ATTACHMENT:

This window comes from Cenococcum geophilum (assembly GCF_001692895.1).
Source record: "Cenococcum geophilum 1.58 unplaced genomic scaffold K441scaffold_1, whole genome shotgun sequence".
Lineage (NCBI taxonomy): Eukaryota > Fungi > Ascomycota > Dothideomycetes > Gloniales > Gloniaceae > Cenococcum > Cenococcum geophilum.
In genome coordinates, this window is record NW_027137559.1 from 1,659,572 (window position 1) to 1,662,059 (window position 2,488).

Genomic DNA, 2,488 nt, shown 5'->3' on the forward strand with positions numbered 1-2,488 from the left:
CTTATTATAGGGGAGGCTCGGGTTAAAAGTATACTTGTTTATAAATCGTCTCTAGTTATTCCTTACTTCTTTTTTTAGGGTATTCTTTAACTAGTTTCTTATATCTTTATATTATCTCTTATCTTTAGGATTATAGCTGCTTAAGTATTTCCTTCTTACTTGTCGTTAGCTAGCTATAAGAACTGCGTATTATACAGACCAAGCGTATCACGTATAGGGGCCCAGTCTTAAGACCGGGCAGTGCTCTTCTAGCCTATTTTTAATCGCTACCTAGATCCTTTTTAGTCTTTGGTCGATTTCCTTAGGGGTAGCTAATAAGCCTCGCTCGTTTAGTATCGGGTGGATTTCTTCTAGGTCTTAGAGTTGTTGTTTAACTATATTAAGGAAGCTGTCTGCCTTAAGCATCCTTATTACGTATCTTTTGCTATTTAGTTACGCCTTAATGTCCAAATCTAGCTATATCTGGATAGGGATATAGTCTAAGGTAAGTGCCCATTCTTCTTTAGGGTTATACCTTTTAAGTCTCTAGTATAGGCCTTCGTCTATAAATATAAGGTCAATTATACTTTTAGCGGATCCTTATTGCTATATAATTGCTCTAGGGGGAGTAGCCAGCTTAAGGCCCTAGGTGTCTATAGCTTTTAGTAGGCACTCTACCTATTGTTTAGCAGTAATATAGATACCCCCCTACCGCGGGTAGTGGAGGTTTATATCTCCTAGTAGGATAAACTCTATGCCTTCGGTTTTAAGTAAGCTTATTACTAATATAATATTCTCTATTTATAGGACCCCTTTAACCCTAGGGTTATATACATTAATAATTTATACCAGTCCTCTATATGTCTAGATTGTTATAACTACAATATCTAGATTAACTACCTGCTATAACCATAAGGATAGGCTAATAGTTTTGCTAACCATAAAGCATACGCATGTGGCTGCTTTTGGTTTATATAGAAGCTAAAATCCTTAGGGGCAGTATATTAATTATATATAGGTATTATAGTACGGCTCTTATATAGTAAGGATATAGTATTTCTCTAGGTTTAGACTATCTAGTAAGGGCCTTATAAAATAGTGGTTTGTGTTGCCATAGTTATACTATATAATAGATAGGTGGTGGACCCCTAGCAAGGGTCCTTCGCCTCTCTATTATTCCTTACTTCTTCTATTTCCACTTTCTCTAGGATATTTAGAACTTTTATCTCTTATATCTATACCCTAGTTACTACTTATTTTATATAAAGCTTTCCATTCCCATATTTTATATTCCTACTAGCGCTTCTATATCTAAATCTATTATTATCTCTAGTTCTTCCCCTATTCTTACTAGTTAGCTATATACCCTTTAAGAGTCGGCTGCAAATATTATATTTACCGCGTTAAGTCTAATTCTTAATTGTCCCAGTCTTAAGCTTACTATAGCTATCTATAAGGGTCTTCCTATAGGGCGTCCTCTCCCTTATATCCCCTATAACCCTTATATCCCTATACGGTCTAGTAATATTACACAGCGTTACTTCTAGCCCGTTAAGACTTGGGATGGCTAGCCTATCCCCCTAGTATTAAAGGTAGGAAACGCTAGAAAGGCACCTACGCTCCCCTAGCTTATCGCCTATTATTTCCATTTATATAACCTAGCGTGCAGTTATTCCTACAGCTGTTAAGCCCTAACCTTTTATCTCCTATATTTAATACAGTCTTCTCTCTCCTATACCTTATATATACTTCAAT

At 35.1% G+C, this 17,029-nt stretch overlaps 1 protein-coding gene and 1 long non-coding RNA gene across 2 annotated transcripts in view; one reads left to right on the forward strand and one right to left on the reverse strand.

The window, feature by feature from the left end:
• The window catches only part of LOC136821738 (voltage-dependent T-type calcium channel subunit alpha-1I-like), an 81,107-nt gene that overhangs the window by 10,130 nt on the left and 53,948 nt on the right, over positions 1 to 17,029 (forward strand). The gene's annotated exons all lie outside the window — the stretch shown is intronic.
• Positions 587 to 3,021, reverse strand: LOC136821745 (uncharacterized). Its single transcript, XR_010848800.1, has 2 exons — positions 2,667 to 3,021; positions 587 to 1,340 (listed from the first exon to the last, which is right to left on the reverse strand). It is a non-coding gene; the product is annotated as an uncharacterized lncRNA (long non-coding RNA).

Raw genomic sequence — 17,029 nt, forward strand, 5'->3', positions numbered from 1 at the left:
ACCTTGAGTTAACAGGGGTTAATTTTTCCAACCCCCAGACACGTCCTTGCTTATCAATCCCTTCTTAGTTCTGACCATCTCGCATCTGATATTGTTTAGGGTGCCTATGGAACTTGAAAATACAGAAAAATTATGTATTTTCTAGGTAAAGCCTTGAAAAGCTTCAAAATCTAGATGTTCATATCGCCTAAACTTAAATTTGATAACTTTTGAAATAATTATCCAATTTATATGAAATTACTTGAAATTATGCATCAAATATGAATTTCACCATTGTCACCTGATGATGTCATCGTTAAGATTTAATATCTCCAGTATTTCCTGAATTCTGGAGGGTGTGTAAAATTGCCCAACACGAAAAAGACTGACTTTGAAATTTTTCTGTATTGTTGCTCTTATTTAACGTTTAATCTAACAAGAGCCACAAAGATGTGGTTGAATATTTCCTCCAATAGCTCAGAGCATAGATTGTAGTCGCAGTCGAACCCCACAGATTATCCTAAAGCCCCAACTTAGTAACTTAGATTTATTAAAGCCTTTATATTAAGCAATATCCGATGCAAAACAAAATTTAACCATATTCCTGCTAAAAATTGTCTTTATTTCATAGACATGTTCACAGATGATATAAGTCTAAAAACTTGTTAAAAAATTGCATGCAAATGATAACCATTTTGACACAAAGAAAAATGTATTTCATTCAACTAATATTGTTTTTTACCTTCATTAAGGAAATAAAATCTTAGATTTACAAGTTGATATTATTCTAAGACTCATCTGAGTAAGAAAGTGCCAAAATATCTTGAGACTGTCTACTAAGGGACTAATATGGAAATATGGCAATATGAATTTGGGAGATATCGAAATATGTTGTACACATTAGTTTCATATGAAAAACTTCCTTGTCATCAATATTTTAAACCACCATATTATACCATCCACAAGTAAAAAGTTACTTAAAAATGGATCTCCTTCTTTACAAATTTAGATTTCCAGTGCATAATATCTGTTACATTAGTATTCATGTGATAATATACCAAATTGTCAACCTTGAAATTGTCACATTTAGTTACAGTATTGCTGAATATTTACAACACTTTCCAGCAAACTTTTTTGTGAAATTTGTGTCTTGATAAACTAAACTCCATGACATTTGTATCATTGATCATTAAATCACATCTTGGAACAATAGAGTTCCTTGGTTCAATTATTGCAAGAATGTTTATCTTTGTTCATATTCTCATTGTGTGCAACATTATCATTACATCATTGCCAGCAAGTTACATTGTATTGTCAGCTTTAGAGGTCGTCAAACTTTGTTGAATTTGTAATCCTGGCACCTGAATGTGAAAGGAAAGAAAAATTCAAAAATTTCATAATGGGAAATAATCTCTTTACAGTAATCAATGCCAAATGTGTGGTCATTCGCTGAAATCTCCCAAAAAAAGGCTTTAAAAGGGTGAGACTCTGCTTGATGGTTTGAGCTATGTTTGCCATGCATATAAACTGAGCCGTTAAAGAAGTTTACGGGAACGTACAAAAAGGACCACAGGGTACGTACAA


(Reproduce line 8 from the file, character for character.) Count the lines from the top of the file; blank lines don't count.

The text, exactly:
The window, feature by feature from the left end: